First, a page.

Hepatocellular carcinoma (HCC) is one of the leading causes of cancer-related death primarily due to the lack of effective targeted therapies. Despite the distinct morphological and phenotypic patterns of HCC, treatment strategies are restricted to relatively homogeneous therapies, including multitargeted tyrosine kinase inhibitors and immune checkpoint inhibitors. Therefore, more effective therapy options are needed to target dysregulated metabolic and molecular pathways in HCC. Integrative genomic profiling of HCC patients provides insight into the most frequently mutated genes and molecular targets, including telomerase reverse transcriptase, the TP53 gene, and the Wnt/β-catenin signaling pathway oncogene (CTNNB1). Moreover, emerging techniques, such as genome-scale metabolic models may elucidate the underlying cancer-specific metabolism, which allows for the discovery of potential drug targets and identification of biomarkers. De novo lipogenesis has been revealed as consistently upregulated since it is required for cell proliferation in all HCC patients. The metabolic network-driven stratification of HCC patients in terms of redox responses, utilization of metabolites, and subtype-specific pathways may have clinical implications to drive the development of personalized medicine. In this review, the current and emerging therapeutic targets in light of molecular approaches and metabolic network-based strategies are summarized, prompting effective treatment of HCC patients.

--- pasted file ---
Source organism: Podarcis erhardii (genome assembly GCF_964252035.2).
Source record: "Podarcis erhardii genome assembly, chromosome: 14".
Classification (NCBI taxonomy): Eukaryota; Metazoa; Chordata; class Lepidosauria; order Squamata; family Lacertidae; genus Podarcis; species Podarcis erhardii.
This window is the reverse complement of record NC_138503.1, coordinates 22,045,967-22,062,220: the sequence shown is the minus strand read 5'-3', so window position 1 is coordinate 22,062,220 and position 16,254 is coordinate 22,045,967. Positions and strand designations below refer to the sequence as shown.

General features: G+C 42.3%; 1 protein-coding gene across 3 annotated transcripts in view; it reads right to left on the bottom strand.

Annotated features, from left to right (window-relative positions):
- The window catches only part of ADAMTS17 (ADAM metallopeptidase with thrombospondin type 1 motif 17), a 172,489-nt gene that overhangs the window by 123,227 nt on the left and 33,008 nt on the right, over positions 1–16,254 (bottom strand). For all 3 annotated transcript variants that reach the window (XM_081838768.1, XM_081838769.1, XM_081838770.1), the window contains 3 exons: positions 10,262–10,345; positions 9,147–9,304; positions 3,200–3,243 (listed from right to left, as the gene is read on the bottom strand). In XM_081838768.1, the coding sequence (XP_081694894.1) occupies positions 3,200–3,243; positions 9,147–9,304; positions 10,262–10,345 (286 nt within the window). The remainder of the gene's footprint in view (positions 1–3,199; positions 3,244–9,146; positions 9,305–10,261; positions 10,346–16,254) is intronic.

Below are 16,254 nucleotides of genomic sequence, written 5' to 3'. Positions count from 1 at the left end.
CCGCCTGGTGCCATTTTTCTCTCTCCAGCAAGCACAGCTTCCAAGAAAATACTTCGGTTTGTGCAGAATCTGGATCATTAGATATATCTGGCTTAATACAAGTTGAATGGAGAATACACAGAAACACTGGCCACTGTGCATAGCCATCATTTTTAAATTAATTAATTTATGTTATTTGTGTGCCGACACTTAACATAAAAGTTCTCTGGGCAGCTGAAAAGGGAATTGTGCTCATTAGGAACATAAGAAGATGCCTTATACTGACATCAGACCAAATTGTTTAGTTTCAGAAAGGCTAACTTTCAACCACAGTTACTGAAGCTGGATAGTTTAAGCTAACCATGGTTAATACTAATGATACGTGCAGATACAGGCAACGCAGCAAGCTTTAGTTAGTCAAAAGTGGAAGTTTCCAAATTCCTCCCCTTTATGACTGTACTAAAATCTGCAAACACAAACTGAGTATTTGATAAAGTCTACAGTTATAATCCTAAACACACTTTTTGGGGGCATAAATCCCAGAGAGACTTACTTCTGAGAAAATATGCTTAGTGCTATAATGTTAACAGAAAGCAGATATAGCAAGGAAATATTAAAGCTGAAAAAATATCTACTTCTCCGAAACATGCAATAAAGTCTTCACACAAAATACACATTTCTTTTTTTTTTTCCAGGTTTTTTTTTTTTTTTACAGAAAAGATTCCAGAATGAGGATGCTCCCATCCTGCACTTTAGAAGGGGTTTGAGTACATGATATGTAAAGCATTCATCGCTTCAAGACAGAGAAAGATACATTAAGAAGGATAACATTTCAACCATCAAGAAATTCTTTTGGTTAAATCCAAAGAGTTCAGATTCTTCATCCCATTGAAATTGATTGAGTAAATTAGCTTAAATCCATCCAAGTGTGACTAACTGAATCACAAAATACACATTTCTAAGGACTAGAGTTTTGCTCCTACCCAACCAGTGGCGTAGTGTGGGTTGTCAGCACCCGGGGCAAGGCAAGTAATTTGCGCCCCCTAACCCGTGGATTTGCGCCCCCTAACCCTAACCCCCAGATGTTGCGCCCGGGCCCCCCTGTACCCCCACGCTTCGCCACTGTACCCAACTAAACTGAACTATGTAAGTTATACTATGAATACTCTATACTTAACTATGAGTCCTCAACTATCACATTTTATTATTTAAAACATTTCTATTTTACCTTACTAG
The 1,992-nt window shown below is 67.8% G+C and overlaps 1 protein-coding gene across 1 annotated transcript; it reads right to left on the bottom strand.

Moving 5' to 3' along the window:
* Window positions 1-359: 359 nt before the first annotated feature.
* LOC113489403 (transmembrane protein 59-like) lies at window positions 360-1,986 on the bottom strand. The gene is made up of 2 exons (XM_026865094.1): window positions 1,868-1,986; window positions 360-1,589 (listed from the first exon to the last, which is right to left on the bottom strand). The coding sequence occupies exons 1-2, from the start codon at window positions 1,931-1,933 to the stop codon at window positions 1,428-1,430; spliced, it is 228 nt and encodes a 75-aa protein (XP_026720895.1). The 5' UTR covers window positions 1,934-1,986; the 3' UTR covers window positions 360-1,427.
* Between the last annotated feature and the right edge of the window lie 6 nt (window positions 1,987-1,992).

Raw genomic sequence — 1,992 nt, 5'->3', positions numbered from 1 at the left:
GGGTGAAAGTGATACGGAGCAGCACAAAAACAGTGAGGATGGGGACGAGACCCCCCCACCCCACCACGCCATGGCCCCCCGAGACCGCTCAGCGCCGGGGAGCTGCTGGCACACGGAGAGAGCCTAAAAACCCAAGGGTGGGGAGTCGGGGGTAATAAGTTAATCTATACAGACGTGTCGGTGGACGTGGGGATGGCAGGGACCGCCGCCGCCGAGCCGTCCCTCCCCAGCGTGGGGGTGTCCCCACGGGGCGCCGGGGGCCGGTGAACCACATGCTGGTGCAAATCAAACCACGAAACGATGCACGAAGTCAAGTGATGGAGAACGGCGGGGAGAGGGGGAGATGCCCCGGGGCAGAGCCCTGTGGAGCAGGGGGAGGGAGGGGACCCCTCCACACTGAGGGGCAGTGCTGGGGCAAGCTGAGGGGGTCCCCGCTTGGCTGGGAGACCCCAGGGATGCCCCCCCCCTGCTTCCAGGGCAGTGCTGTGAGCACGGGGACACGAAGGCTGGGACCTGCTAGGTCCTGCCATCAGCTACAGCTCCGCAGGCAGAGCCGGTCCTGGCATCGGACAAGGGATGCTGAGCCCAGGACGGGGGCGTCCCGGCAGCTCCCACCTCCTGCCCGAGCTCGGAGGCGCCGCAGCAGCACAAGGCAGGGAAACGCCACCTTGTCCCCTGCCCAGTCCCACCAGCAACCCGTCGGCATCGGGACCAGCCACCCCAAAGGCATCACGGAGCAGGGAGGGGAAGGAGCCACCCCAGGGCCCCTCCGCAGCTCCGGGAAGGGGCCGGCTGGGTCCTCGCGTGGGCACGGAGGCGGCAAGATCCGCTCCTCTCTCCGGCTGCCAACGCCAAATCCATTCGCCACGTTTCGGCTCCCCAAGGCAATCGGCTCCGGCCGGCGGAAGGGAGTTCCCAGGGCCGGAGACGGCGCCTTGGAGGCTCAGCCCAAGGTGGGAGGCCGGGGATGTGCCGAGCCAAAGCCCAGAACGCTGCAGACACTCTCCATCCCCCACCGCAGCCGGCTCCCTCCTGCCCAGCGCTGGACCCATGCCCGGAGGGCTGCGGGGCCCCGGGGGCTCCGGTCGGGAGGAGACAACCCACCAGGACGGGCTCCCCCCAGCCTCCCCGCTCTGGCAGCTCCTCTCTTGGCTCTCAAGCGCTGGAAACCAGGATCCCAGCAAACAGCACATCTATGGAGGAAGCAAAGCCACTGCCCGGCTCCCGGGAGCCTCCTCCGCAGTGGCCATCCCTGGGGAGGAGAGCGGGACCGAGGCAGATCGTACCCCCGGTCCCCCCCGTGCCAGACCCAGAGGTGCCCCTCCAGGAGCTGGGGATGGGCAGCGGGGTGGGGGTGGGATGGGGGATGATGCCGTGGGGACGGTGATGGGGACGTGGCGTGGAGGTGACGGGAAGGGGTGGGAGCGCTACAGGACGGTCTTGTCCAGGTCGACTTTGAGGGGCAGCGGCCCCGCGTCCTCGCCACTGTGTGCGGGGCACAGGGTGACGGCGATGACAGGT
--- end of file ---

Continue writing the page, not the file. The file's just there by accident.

Keywords: genome scale metabolic models; hepatocellular carcinoma; molecular-targeted therapies; network-driven stratification; systemic therapies.
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